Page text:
Study Abroad student admits moitvation is purely Instagram-related
Kristian Evans, Went to Greece to avoid Gabe Benson
Study abroad is often billed as a chance to expand horizons, gain perspective on one small person’s role in a big world and cultivate international friendships that will last lifetimes. One courageous student is fighting against all of those notions.
Kristian Evans, a student so pretentious he would write about himself in a third person article, has been honest from day one about studying abroad. “You go abroad to grow your Instagram brand,” Evans said in the midst of a 17-day spring break binge of obviously orchestrated candid photos and eye-roll worthy captions. (View them @kevanss11. Seriously, they’re real.)
Evans, who is studying at the American College of Greece in Athens, when asked by “The Echo” about Greek politics, Evans failed to provide coherent comment, asking instead for advice on the correct filter to use for his post from a Greek city he both failed to learn how to spell or pronounce.
This trend is part of a fascinating examination of the role of technology as a unifier. Communications Professor Robert Groven expanded on that idea by saying, “While technology has certainly expanded our capability to connect, it has also given us a comfort zone that fits on the palm of our hand.”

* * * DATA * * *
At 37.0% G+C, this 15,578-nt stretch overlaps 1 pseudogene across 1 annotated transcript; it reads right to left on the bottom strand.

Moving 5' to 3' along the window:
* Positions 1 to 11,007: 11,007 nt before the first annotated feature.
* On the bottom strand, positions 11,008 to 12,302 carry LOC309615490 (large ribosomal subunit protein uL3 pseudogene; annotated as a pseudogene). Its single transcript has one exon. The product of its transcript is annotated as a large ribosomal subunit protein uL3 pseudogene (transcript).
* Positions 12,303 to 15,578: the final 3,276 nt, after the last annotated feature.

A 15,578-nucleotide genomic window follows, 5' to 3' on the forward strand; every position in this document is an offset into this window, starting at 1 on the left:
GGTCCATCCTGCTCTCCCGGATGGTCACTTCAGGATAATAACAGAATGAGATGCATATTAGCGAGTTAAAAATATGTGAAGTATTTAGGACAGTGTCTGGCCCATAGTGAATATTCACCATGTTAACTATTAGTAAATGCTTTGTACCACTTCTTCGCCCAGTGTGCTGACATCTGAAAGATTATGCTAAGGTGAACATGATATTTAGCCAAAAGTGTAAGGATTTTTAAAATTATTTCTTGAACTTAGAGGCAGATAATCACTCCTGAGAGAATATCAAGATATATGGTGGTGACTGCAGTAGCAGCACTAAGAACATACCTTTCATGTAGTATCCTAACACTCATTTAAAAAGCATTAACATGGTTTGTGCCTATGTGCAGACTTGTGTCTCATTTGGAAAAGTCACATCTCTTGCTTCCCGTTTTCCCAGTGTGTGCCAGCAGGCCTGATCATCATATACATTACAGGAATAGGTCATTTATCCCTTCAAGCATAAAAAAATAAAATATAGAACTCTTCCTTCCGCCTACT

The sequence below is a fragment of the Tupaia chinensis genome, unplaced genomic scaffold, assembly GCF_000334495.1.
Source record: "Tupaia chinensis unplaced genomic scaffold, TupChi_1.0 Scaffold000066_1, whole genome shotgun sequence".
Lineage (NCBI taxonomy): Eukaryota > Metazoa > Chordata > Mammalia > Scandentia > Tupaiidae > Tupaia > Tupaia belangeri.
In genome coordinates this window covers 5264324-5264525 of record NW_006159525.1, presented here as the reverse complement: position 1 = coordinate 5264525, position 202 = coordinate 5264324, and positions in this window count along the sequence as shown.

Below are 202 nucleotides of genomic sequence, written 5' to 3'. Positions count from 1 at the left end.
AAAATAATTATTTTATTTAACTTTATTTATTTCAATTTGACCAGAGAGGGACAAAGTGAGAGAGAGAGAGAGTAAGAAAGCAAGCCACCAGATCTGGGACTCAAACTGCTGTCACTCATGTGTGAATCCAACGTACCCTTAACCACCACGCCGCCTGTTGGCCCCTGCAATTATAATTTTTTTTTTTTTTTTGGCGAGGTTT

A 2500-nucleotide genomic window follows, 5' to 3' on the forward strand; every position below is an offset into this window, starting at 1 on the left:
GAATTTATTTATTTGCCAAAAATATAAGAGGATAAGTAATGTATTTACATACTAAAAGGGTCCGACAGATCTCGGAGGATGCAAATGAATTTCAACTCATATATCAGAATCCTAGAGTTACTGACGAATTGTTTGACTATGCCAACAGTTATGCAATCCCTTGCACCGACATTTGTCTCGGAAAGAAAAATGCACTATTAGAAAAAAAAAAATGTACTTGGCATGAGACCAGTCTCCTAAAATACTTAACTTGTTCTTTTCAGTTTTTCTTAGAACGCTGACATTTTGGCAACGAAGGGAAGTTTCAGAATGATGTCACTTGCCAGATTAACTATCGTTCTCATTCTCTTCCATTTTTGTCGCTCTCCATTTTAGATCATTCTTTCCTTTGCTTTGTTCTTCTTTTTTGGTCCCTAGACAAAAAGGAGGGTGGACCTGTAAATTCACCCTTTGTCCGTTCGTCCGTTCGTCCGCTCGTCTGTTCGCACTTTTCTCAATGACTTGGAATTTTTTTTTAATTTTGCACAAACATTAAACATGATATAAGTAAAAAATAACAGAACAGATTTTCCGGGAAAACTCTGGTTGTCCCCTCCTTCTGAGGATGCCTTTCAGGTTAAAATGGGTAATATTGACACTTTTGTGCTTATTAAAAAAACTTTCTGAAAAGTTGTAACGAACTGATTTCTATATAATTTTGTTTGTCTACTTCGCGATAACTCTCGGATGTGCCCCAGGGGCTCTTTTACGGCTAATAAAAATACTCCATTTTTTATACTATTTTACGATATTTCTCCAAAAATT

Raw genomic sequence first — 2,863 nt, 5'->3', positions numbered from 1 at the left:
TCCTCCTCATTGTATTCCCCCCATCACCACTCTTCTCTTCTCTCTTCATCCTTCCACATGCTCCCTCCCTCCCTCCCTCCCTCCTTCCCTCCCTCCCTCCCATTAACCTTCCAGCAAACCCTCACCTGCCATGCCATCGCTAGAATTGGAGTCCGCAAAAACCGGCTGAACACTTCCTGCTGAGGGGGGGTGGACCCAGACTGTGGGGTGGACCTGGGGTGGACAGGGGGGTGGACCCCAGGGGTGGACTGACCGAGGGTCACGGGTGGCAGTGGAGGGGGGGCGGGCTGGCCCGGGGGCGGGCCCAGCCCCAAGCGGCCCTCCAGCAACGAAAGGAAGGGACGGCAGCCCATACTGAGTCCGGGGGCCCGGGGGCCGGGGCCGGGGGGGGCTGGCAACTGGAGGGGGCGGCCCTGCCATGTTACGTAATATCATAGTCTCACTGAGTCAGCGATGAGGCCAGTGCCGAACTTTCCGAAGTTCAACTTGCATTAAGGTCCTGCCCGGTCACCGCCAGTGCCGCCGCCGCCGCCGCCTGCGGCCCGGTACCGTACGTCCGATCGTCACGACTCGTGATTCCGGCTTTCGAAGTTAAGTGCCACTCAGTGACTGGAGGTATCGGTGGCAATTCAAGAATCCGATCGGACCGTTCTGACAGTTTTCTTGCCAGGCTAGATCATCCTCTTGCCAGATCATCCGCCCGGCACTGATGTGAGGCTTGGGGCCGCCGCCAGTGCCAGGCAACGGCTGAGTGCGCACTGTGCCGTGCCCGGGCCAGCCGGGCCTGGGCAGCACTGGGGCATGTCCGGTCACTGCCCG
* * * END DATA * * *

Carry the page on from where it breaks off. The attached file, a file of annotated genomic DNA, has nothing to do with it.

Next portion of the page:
Professor Groven was careful to explain that this situation had little to do with Evans, who he described as “an imbecile with the mental capacity of a cyclops,” a reference that, despite studying in Greece and being required to read the “Odyssey” in Groven’s Liberating Letter class, Evans will certainly not understand. It is important to note the Professor Groven refuses to follow Evans on Instagram despite many attempts by Evans to promote his brand.
Overall, the trend of valuing image over experience may be concerning, but this “Echo” reporter takes solace in the fact that it seems, in the case of Kristian Evans, to be isolated to the most narcissistic and least self-aware students of Augsburg Seminary.
This article first appeared in the Friday, April 6th Edition of The Echo.